By John Torsiello
The new Par-3 short course at Gamble Sands in Brewster, Washington is unique in several ways. There are only fourteen greens. But the course configuration can be adapted on a daily basis, rendering a dozen holes one day and a full fourteen the next.
The land upon which QuickSands (as the course has been named) is built offers dramatic slopes that create long rollouts of shots, all of which conspire to create “fun!” as highlighted by Brian Benitz, the facility’s Director of Operations. Benitz went so far as to claim that QuickSands and its architect, David McLay Kidd, “reinvented the par-three course”. He explained that the number of playable holes will depend upon the distance and direction of holes, flexibility being paramount in this new course’s setup.
Born and raised in Scotland, David McLay Kidd, the visionary behind the layout of Bandon Dunes in nearby Oregon, designed the resort’s Sands Course, a visually stunning “links-style” layout, and was the logical choice to create QuickSands. Both courses are pure fescue. “As far as I know, there was never another name mentioned as the architect for the short course,” said Benitz.
There are plans for a second regulation-sized 18-hole course, although no timetable has been set. The resort also features the monstrous 100,000-square-foot Cascade putting course, a wildly shaped, pure fescue putting course inspired by the Himalayas Putting Course at the Old Course at St Andrews, Scotland and also laid out by Kidd.
Gamble Sands, a Troon Golf-managed facility, is owned by the Gebbers family, owners and operators of Gebbers Farms, the largest provider of cherries in the world and one of the top apple growers in the region.
Construction of the short course was a collaborative effort between Kidd’s staff and Gamble Sands’ maintenance crew. QuickSands is set on roughly 12 acres, with some holes playing as short as 70 yards and the longest playing 135 yards. The facility’s latest addition is still growing and maturing, and depending upon that progress, there are tentative plans for a soft opening this fall, with full play expected to begin in 2021.
Benitz opined, “Gamble Sands is big, beautiful, and fun, and we wanted a miniature version of it as our short course. Gamble Sands goes straight out and back so we really don’t have a nine-hole playing option for the course. The ninth hole is about a mile and a half from the clubhouse. QuickSands is a course that will be fun for people to play, with some holes crisscrossing and presenting opportunities for socializing with other golfers. Some of the shots will careen off and down slopes and it might take 15 seconds for the ball to stop. In that time, everybody in your group will be cheering for you to wind up close to the hole. We are even set up to pipe music onto the course if we choose. We want to make it fun, casual, and social.”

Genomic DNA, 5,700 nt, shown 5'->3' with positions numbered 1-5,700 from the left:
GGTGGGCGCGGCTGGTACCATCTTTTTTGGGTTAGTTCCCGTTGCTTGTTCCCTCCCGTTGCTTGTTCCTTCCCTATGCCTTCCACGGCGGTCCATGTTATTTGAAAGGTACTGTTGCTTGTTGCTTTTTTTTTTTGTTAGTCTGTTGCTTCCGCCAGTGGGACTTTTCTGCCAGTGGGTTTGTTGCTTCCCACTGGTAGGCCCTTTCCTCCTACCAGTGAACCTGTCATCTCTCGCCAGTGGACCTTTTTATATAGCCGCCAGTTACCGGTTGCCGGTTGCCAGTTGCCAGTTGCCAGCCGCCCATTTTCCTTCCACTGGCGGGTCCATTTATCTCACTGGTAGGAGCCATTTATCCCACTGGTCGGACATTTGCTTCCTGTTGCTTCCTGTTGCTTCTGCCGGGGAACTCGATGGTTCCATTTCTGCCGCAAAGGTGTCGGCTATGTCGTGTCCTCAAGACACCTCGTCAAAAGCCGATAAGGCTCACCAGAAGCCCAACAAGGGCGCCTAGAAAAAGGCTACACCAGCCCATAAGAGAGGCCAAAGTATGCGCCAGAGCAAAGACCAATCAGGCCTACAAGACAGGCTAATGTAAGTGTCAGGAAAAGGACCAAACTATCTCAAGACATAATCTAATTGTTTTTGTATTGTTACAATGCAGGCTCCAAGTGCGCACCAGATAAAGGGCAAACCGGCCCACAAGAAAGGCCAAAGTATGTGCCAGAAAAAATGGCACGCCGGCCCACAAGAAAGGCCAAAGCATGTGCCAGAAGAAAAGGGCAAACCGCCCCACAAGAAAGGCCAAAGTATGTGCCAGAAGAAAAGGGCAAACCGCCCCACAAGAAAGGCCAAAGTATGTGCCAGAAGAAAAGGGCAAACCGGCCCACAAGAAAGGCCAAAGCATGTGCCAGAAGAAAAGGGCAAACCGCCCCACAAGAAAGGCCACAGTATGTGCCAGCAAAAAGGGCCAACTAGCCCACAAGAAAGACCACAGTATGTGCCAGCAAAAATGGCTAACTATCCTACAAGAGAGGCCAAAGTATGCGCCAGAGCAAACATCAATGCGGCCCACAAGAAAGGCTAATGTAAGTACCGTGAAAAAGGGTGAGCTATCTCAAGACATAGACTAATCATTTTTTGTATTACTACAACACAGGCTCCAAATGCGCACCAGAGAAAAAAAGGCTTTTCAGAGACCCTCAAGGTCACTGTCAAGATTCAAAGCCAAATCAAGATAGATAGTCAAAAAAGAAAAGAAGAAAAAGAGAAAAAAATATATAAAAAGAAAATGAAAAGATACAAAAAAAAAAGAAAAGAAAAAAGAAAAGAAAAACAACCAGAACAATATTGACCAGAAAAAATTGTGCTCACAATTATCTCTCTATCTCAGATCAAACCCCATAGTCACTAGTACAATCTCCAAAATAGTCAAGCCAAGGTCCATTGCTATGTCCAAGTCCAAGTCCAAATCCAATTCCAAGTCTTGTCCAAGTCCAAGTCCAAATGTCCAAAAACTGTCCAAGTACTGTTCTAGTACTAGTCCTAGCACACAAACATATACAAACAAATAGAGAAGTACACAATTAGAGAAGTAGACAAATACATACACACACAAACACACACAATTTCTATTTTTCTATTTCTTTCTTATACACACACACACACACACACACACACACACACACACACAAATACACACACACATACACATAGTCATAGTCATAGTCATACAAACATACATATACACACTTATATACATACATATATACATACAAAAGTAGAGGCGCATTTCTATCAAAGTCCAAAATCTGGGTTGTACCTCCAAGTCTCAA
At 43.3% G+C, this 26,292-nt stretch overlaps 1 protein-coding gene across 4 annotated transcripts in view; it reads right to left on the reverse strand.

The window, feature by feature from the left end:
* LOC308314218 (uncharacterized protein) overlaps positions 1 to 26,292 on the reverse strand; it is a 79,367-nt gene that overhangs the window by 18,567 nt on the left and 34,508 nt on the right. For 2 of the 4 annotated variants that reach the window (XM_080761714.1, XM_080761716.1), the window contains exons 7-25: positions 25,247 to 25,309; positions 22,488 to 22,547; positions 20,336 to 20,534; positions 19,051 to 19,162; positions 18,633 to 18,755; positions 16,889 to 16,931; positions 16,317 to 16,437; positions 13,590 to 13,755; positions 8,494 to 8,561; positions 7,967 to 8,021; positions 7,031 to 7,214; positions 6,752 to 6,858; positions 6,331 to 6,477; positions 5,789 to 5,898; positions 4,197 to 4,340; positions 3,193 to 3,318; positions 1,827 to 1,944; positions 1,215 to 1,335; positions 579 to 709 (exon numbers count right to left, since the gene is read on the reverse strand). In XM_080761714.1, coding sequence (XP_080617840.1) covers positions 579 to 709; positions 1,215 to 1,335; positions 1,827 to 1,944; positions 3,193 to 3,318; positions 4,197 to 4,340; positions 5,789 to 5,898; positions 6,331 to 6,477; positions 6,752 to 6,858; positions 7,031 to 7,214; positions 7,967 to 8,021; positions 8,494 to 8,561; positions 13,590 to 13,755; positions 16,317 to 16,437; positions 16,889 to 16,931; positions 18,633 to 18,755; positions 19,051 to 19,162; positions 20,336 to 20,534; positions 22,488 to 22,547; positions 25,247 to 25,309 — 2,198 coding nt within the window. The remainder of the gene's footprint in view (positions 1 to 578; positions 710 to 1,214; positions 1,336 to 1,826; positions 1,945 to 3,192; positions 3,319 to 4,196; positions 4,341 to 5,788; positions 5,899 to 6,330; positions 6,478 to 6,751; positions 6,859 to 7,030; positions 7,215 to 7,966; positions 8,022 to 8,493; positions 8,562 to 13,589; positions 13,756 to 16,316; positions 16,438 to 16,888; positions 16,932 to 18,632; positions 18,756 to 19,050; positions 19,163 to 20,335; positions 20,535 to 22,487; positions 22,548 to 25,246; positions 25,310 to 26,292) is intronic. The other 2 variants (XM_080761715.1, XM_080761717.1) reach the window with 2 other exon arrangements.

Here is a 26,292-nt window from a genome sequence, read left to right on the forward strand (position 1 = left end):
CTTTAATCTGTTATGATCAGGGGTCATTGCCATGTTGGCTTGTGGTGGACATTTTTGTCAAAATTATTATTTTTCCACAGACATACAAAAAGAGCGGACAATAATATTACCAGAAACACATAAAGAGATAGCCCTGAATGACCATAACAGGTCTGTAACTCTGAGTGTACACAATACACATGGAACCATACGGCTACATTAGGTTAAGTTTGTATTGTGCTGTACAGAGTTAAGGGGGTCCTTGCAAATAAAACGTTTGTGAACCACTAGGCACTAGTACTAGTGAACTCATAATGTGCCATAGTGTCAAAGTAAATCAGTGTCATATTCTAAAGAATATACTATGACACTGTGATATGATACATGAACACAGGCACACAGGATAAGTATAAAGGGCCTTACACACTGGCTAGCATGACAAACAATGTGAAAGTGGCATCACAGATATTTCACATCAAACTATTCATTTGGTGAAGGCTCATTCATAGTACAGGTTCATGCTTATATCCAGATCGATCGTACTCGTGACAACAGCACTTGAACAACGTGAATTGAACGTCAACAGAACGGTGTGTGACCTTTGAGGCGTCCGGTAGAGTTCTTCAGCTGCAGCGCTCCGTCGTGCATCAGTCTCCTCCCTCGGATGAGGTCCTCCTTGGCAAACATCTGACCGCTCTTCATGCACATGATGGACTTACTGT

Benitz said QuickSands also “fills a gap” for those golfers wishing to add some holes onto their round or even play the short course as a warm-up for the big course. “Some 75 percent of our stay and play comes from the Seattle area (three hours away) and QuickSands gives visitors an option for golf on check-in day or before they leave. You’ll be able to play the short course in an hour and a half.”
Wide turf areas will allow for an ever-changing teeing ground, creating vast flexibility in how the course is set up on a day-to-day basis and how golfers play it from one day to the next. With its collection of short holes, golfers will be encouraged to grab a “clutch of clubs” and go have fun. “We will be sending people out with small bags, maybe four clubs max,” said Benitz.
Kidd reveled in the opportunity to create a course that incorporated “the ground game”. He commented that a lot of ‘one-shotters’ in the world don’t allow for a ground game – you have to carry it to the target. With QuickSands, Kidd encourages the ground game with giant slopes and movement to allow golfers to get creative.
“What I saw we could do with QuickSands that others have missed with other short courses, if I may be so bold, is that we have giant slopes and odd designs for the holes. This allows the better golfer to hit a wedge from 120 yards and spin it onto the green, while also allowing a less accomplished player to actually use a putter, keep the ball on the ground the entire way. It can be bump and run golf where you are rolling the ball onto the green rather than hitting the ball high through the air. I think that a better golfer playing a traditional short course may get bored hitting wedge to every green. But with QuickSands we have given that player options,” Kidd explained.
“A cool aspect of the short course is that you see it as you drive into the resort,” offered Matt Baum, the club’s PGA Head Professional. “Your first reaction when you see it is `Wow’. I envision the short course as a place where the entire family can play golf and have an enjoyable, memorable experience. I learned golf on a par-three course, and QuickSands is very similar to that. It doesn’t set you up for failure. It will be a wonderful place to play for beginners and juniors.”